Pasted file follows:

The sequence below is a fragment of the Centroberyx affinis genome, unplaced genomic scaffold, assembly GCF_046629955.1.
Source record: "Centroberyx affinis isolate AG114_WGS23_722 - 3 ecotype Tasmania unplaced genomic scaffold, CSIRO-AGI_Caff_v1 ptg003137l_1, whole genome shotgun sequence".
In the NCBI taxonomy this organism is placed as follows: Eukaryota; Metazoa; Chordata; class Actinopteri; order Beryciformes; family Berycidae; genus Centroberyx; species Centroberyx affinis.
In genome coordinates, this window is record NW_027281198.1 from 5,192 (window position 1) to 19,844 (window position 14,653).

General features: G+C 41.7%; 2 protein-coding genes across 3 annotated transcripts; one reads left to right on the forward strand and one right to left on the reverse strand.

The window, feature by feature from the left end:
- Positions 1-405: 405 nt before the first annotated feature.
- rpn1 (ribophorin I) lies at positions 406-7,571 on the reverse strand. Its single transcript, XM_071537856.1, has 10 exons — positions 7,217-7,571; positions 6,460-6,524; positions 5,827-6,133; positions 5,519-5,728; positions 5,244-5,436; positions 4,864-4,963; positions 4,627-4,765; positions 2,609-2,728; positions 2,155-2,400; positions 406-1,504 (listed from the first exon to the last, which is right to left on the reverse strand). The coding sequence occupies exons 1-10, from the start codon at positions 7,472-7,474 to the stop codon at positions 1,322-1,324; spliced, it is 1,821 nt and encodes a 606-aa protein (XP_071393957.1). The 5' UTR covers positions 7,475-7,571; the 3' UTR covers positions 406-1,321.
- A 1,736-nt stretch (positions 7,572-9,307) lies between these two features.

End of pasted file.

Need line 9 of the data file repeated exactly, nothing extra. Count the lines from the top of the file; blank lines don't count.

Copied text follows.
- A 1,736-nt stretch (positions 7,572-9,307) lies between these two features.